lowers IN CANADA penalties on sellers larger than buyers to increase price WHY

Lowers in canada penalties on sellers larger than

This preview shows page 39 - 43 out of 94 pages.

lowers IN CANADA penalties on sellers = larger than buyers to increase price WHY NOT DECREASE DEMAND/SUPPLY TILL QUANTITY = ZERO o B/c hgh cost of law enforcement + insufficient resources for the police to achieve effective enforcement ° ° LEGALIZING & TAXING DRUGS Imposing high tax can let government collect a large tax revenue ° ° Illegal Trading to Evade the Tax Many drug dealers & consumers would try to cover up activities to evade tax if drugs are legalized ° ° Taxes versus Prohibition: Some Pros & Cons Tax revenue can be used to make law enforcement more effective & educative campaign against illegal drug use Prohibition sends signal that influences preferences, decreasing demand for illegal drugs o Some people dislike idea of government profiting trade in harmful substances ° ° ° ° ° ° ° ° °
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Chapter 9 (Possibilities, Preferences + Choices) Justin Ng ° CONSUMPTION POSSIBILITIES
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° Budget Line : A household’s given amount of income to spend (cannot influence the prices of the goods & services it buys) Limits its consumption choices ° ° DIVISIBLE & INDIVISIBLE GOODS Divisible goods = can be bought in @ any quantity (i.e. electricity + gasoline) Goods being divisible = not only points on graph with whole numbers but also any point along the line ° ° AFFORDABLE & UNAFFORDABLE QUANTITIES Can afford any point on/inside line (similar to PPF) Cannot afford any point outside line Constraint on consumption depends on price & income o Constraint changes when price of a good or income changes ° ° BUDGET EQUATION Describes budget line EXPENDITURE (Price of each good x quantity bought) = INCOME REFER TO PAGE 205 ° REAL INCOME Income expressed as a quantity of goods that the household can afford to buy o Y(income) / P (price of good) o If income = $40, price of pop = $4… Real income in terms of pop = 10 cases ° ° RELATIVE PRICE Price of one good divided by price of another good Magnitude of the slope of the budget line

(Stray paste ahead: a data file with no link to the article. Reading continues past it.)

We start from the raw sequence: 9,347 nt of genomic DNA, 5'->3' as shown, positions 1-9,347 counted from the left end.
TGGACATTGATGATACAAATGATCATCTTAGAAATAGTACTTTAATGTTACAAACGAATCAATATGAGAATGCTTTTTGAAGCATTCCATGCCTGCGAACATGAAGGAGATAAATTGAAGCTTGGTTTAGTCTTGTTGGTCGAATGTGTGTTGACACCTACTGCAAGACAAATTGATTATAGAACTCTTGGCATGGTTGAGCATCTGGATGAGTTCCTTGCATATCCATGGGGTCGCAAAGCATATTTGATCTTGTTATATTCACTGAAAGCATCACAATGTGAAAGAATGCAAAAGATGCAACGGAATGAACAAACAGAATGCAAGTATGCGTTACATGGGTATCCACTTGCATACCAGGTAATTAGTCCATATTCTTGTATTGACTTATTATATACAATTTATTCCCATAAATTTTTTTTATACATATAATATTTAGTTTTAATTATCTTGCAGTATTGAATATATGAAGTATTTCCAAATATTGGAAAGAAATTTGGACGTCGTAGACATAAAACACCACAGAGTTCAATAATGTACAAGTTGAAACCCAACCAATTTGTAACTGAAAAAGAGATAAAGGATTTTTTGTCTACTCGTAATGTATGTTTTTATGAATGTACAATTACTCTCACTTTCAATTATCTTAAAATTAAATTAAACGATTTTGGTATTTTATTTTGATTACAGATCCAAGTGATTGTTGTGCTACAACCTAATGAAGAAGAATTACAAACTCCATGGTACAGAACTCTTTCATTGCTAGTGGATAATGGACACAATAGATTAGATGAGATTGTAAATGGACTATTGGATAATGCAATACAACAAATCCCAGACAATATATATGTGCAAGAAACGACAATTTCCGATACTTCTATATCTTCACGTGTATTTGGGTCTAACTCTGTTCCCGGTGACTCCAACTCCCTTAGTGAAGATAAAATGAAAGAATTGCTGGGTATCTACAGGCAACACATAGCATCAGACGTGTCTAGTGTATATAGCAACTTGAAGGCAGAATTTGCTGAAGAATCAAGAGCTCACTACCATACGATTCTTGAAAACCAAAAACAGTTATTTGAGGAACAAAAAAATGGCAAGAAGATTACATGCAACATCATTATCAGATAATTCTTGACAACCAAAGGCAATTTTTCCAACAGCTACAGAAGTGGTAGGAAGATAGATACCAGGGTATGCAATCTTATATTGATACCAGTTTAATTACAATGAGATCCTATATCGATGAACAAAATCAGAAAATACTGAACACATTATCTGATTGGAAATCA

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= opportunity cost Opposite of how to calculate the opportunity cost of products when talking about money ° ° A CHANCE IN PRICES When prices changes budget line changes The lower the price of the good (x), the flatter is the budget line (rotate outwards) = decreased opportunity cost (moving from left-right with respect to x) = relative price falls (opportunity cost falls) The higher price of a good (of x axis), the steeper is the budget line (rotate inwards) = increased OC ° ° A CHANGE IN INCOME Budget line shifts but slope does not change Increase in income = shifts rightward Decrease in income = shift leftward Opportunity Cost does not change! ° ° PREFERENCES AND INDIFFERENCE CURVES ° ° A household’s preferences determine the utility received from consuming a good or service ° Utility: The benefit or satisfaction from consuming a good or service.
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